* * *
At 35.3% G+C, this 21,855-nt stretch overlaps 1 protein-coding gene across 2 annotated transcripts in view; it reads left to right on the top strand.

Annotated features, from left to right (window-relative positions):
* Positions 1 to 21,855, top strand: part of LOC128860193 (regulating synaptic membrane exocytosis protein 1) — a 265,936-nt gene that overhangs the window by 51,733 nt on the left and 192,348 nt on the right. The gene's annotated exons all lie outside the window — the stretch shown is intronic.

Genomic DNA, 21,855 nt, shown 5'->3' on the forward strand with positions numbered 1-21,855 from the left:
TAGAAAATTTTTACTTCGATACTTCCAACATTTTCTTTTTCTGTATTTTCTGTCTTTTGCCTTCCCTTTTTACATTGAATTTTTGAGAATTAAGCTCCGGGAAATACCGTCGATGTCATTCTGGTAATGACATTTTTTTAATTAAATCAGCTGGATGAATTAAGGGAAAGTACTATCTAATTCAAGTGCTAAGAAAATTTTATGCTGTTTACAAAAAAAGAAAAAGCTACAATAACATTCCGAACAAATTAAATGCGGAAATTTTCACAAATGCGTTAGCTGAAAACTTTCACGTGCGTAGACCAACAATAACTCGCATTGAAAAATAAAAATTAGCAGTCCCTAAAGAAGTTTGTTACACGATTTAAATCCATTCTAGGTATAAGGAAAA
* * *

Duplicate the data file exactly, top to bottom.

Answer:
At 35.3% G+C, this 21,855-nt stretch overlaps 1 protein-coding gene across 2 annotated transcripts in view; it reads left to right on the top strand.

Annotated features, from left to right (window-relative positions):
* Positions 1 to 21,855, top strand: part of LOC128860193 (regulating synaptic membrane exocytosis protein 1) — a 265,936-nt gene that overhangs the window by 51,733 nt on the left and 192,348 nt on the right. The gene's annotated exons all lie outside the window — the stretch shown is intronic.

Genomic DNA, 21,855 nt, shown 5'->3' on the forward strand with positions numbered 1-21,855 from the left:
TAGAAAATTTTTACTTCGATACTTCCAACATTTTCTTTTTCTGTATTTTCTGTCTTTTGCCTTCCCTTTTTACATTGAATTTTTGAGAATTAAGCTCCGGGAAATACCGTCGATGTCATTCTGGTAATGACATTTTTTTAATTAAATCAGCTGGATGAATTAAGGGAAAGTACTATCTAATTCAAGTGCTAAGAAAATTTTATGCTGTTTACAAAAAAAGAAAAAGCTACAATAACATTCCGAACAAATTAAATGCGGAAATTTTCACAAATGCGTTAGCTGAAAACTTTCACGTGCGTAGACCAACAATAACTCGCATTGAAAAATAAAAATTAGCAGTCCCTAAAGAAGTTTGTTACACGATTTAAATCCATTCTAGGTATAAGGAAAA